Will there be a chance for users who don’t have enough capital to stake to participate and make money using this platform?
Looking at the Erasure Bay Twitter bot for what’s already been requested, many of the requests are in the $5-$10 range — coffee money. Jonathan mentioned a user who recently fulfilled a request earned their first DAI ever and was excited to use them. “I think this is a fun way for people to earn their first bit of crypto online,” he said, going on to add, “It will never be free, or not require a stake amount, because that defeats the point of the whole thing — you need some sort of skin in the game.”
How does Numerai expect the amount staked, specifically on Erasure Bay, to grow over time?
That’s the $2 million question
Jonathan explained that right now, one of the biggest challenges is the friction that exists around people getting and using cryptocurrencies. He pointed out that many people aren’t comfortable using cryptocurrencies to interact with products like Erasure Bay yet. “That’s something we’re really focused on,” he said, “getting people to not be afraid to use [Erasure Bay].” This focus on user experience is a contributing factor to why the team built on Ethereum, and why the first token used for Erasure Bay is DAI — to make the platform as neutral and accessible as possible.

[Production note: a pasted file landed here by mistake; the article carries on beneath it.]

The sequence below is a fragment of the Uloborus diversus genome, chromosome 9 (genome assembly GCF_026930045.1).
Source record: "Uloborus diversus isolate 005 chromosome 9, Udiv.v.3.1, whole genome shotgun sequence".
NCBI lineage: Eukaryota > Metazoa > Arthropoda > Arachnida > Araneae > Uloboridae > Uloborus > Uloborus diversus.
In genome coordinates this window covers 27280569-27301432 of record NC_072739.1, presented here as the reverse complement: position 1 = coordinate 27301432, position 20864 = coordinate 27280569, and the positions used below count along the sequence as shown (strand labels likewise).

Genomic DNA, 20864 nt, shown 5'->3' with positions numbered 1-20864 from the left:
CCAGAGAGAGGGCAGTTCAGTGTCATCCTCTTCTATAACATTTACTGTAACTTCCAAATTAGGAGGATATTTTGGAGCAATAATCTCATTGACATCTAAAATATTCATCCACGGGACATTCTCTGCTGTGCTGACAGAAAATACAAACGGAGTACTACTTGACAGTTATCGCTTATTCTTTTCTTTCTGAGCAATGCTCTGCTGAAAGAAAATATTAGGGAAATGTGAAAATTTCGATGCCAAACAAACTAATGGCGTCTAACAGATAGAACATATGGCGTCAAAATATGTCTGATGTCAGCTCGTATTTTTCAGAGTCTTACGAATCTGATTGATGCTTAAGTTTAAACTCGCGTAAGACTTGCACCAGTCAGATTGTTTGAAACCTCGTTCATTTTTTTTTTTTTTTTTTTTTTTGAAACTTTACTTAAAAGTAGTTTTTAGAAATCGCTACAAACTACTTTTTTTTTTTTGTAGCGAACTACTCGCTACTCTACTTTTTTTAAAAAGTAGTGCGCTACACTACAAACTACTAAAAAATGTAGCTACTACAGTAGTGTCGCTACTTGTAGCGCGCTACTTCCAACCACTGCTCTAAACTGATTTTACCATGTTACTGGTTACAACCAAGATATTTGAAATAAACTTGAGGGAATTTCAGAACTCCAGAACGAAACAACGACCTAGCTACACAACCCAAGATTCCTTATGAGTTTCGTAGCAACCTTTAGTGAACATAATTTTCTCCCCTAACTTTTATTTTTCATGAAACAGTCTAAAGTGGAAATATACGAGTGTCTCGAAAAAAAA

“I think that’s where we’re going to find more growth,” Jonathan said, “making this more usable to the person on the street. I think it has a broad application beyond just crypto people.”
Stephane added that (at the time of the Office Hours), Erasure Bay was about two weeks old and already had around $10,000 staked.
ACTUALLY Stephane, it was $10.063k on March 31, the day of Office Hours. Chart from DeFi Pulse.
“The short answer,” Stephane said, “is that we haven’t sponsored any other teams to build applications on top of the protocol yet.” Though Stephane said this was due to multiple factors, the primary reason he cited is absence of tooling available to fully empower any other teams. In reviewing the proposals Numerai received through the grants program, they noticed a large number of the projects replicated a significant amount of work that Numerai had already done. They wanted to make sure that each grant application wouldn’t have to start from scratch and do redundant development work.
“The first step is to develop the tooling to make sure that people can be effective in building applications.” — Stephane